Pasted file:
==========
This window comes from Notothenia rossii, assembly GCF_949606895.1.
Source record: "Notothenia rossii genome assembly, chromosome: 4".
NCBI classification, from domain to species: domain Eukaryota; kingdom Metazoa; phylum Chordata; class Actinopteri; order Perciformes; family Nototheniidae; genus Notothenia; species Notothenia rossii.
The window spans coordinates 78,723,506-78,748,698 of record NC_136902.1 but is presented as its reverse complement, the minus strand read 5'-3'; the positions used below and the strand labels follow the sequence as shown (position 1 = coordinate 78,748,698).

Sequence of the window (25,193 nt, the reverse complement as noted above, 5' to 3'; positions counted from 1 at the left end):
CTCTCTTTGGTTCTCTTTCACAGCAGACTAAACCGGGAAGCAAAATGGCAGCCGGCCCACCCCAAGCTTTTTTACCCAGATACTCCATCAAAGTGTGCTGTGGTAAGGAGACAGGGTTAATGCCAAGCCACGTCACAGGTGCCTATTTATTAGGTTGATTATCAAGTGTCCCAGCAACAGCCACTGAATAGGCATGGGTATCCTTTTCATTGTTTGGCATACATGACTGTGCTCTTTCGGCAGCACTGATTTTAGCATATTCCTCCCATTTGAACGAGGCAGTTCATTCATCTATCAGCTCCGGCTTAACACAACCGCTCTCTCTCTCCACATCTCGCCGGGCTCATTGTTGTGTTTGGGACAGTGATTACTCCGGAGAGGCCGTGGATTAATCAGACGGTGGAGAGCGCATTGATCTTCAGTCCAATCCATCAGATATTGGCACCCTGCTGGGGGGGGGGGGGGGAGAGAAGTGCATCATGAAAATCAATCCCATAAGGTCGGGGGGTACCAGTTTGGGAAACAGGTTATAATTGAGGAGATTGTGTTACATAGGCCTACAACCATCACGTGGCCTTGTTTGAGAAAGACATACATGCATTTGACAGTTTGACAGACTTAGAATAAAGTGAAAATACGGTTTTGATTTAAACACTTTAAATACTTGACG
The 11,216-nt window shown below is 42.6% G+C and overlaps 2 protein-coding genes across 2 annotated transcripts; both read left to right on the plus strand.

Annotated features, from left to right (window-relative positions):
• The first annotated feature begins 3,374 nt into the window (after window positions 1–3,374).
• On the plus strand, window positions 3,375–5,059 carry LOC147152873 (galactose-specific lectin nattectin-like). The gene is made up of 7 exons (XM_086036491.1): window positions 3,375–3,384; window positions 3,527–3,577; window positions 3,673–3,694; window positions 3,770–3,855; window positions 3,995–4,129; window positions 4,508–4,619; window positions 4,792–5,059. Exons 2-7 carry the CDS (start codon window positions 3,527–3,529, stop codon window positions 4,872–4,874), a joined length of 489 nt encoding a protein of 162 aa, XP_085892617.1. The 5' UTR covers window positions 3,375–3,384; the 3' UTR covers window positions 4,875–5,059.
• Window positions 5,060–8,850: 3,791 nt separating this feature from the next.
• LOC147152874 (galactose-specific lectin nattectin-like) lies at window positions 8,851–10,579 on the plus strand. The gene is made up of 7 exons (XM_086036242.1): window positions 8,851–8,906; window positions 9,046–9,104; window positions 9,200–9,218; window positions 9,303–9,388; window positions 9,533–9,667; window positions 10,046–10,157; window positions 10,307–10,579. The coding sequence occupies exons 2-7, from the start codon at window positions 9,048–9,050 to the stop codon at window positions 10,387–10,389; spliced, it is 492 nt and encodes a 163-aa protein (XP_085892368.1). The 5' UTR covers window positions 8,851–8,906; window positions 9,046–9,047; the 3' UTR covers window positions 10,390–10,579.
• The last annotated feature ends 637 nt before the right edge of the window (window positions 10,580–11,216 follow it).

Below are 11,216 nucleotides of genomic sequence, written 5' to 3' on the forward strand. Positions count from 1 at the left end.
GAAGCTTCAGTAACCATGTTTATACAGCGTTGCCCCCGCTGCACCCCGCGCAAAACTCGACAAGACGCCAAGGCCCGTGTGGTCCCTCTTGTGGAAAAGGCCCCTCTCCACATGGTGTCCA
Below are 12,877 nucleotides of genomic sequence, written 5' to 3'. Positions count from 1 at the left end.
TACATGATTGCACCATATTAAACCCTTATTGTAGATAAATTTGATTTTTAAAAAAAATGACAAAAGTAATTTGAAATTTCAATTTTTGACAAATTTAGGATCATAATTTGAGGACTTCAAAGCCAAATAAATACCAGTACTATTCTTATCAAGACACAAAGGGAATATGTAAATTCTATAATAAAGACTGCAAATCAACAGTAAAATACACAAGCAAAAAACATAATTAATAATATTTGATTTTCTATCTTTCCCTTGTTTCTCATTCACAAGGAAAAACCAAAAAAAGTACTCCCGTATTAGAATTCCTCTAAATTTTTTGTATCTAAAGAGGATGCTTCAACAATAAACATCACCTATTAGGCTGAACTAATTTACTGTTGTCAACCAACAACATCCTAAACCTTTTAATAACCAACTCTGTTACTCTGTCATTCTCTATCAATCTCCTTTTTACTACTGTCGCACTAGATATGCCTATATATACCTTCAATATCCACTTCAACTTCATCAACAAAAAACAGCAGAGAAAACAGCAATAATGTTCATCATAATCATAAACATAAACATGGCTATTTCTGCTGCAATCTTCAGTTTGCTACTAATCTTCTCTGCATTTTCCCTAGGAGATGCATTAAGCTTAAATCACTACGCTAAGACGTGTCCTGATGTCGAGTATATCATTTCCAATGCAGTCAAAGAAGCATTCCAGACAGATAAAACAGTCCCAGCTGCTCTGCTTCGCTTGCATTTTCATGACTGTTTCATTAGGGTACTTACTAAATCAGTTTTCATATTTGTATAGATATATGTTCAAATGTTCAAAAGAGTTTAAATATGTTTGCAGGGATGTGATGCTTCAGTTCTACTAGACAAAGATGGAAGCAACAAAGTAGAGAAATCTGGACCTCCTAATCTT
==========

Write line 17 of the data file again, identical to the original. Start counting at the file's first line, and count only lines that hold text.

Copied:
TACATGATTGCACCATATTAAACCCTTATTGTAGATAAATTTGATTTTTAAAAAAAATGACAAAAGTAATTTGAAATTTCAATTTTTGACAAATTTAGGATCATAATTTGAGGACTTCAAAGCCAAATAAATACCAGTACTATTCTTATCAAGACACAAAGGGAATATGTAAATTCTATAATAAAGACTGCAAATCAACAGTAAAATACACAAGCAAAAAACATAATTAATAATATTTGATTTTCTATCTTTCCCTTGTTTCTCATTCACAAGGAAAAACCAAAAAAAGTACTCCCGTATTAGAATTCCTCTAAATTTTTTGTATCTAAAGAGGATGCTTCAACAATAAACATCACCTATTAGGCTGAACTAATTTACTGTTGTCAACCAACAACATCCTAAACCTTTTAATAACCAACTCTGTTACTCTGTCATTCTCTATCAATCTCCTTTTTACTACTGTCGCACTAGATATGCCTATATATACCTTCAATATCCACTTCAACTTCATCAACAAAAAACAGCAGAGAAAACAGCAATAATGTTCATCATAATCATAAACATAAACATGGCTATTTCTGCTGCAATCTTCAGTTTGCTACTAATCTTCTCTGCATTTTCCCTAGGAGATGCATTAAGCTTAAATCACTACGCTAAGACGTGTCCTGATGTCGAGTATATCATTTCCAATGCAGTCAAAGAAGCATTCCAGACAGATAAAACAGTCCCAGCTGCTCTGCTTCGCTTGCATTTTCATGACTGTTTCATTAGGGTACTTACTAAATCAGTTTTCATATTTGTATAGATATATGTTCAAATGTTCAAAAGAGTTTAAATATGTTTGCAGGGATGTGATGCTTCAGTTCTACTAGACAAAGATGGAAGCAACAAAGTAGAGAAATCTGGACCTCCTAATCTT